fairly shook, and presently exclaimed: "Ha! ha! ha! I have got what you
want, yes. I have got what you want! Ha! ha! ha! We will laugh and enjoy
ourselves, my children; we will have some fun. How pleased the ladies
will be, I say, how delighted they will be! Ha! ha! Where are you
I described the house, and he understood where it was. "Very good," he
said. "It belongs to Monsieur Bertin-Lavaille. I will be there in half an
hour, with four ladies! Ha! ha! ha! four ladies!"
He went out with me, still laughing, and left me, repeating: "That is
capital; in half an hour at Bertin-Lavaille's house."
I returned quickly, very much astonished and very much puzzled. "Covers
for how many?" Marchas asked, as soon as he saw me. "Eleven. There are
six of us hussars, besides the priest and four ladies." He was
thunderstruck, and I was triumphant. He repeated: "Four ladies! Did you
say, four ladies?" "I said four women." "Real women?" "Real women."
"Well, accept my compliments!" "I will, for I deserve them."
He got out of his armchair, opened the door, and I saw a beautiful white
tablecloth on a long table, round which three hussars in blue aprons were
setting out the plates and glasses. "There are some women coming!"
Marchas cried. And the three men began to dance and to cheer with all
Everything was ready, and we were waiting. We waited for nearly an hour,
while a delicious smell of roast poultry pervaded the whole house. At
last, however, a knock against the shutters made us all jump up at the
same moment. Stout Ponderel ran to open the door, and in less than a
minute a little Sister of Mercy appeared in the doorway. She was thin,
wrinkled and timid, and successively greeted the four bewildered hussars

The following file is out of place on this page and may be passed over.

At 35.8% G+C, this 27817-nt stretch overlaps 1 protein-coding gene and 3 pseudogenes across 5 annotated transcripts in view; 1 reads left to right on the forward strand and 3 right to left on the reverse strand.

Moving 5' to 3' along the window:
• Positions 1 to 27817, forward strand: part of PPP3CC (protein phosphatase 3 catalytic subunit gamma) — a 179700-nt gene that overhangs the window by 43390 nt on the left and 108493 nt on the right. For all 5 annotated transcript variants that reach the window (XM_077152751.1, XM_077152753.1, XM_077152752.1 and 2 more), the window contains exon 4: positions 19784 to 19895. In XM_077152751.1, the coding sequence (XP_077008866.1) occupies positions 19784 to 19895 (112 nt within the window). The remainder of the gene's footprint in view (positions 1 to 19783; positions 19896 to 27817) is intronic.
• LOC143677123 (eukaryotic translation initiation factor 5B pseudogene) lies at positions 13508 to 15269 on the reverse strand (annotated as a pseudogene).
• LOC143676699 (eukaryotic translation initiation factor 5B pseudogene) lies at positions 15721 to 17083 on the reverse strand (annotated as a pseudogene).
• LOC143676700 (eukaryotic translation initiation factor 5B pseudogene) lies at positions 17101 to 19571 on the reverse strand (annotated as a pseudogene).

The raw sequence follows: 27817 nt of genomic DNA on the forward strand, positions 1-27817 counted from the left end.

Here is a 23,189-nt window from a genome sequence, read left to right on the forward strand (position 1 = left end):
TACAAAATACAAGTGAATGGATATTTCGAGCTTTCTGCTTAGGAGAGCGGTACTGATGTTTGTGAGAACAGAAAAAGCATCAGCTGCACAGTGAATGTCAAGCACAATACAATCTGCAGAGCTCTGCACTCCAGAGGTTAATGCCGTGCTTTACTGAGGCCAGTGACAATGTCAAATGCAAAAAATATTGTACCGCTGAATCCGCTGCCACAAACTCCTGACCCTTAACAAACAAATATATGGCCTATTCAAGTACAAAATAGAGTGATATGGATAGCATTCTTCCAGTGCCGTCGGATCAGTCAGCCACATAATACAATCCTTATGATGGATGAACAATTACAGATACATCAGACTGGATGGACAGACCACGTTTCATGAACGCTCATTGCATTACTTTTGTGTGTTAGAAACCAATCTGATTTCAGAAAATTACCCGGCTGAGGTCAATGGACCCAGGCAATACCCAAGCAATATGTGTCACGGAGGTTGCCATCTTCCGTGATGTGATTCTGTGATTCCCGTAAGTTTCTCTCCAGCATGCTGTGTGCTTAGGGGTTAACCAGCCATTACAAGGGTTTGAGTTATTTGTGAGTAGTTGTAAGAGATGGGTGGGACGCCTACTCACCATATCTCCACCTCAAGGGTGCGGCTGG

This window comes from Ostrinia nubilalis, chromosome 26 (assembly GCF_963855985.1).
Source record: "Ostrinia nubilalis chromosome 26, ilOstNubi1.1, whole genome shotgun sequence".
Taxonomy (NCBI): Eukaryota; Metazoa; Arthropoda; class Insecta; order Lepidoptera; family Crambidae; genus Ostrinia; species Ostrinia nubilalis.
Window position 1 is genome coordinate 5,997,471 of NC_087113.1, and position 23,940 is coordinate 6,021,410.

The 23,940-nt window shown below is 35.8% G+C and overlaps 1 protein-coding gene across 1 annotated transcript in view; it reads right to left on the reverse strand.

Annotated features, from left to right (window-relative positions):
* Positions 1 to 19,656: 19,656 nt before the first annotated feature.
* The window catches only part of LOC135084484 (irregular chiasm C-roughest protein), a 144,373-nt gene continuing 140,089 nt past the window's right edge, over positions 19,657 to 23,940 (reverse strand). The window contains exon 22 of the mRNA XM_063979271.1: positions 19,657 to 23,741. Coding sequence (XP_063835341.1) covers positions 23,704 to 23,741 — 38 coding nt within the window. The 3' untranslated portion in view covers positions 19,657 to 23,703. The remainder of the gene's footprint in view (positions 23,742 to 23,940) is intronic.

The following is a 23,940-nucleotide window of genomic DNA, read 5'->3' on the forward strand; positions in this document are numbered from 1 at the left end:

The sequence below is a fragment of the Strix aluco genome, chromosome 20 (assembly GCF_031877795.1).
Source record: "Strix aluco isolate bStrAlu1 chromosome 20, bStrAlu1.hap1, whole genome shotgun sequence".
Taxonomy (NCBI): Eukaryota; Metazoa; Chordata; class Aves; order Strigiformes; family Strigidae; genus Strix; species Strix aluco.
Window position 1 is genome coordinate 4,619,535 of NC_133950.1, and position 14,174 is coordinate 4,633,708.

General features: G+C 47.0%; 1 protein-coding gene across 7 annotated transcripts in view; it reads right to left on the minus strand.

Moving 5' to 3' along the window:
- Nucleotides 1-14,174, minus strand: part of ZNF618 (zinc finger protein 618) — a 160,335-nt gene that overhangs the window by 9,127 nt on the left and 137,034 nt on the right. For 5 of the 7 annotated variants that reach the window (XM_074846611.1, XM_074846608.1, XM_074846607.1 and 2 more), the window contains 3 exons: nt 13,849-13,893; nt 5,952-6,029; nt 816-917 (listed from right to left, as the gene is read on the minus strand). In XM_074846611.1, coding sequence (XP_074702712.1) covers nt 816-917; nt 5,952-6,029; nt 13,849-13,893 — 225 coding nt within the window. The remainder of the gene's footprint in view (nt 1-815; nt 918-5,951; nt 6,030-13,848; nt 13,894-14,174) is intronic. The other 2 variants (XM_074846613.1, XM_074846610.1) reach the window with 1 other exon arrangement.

who saw her enter. Behind her, the noise of sticks sounded on the tiled
floor in the vestibule, and as soon as she had come into the
drawing-room, I saw three old heads in white caps, following each other
one by one, who came in, swaying with different movements, one inclining
to the right, while the other inclined to the left. And three worthy
women appeared, limping, dragging their legs behind them, crippled by
illness and deformed through old age, three infirm old women, past
service, the only three pensioners who were able to walk in the home
presided over by Sister Saint-Benedict.
She had turned round to her invalids, full of anxiety for them, and then,
seeing my quartermaster's stripes, she said to me: "I am much obliged to
you for thinking of these poor women. They have very little pleasure in
life, and you are at the same time giving them a great treat and doing
them a great honor."
I saw the priest, who had remained in the dark hallway, and was laughing
heartily, and I began to laugh in my turn, especially when I saw Marchas'
face. Then, motioning the nun to the seats, I said:
"Sit down, sister; we are very proud and very happy that you have
accepted our unpretentious invitation."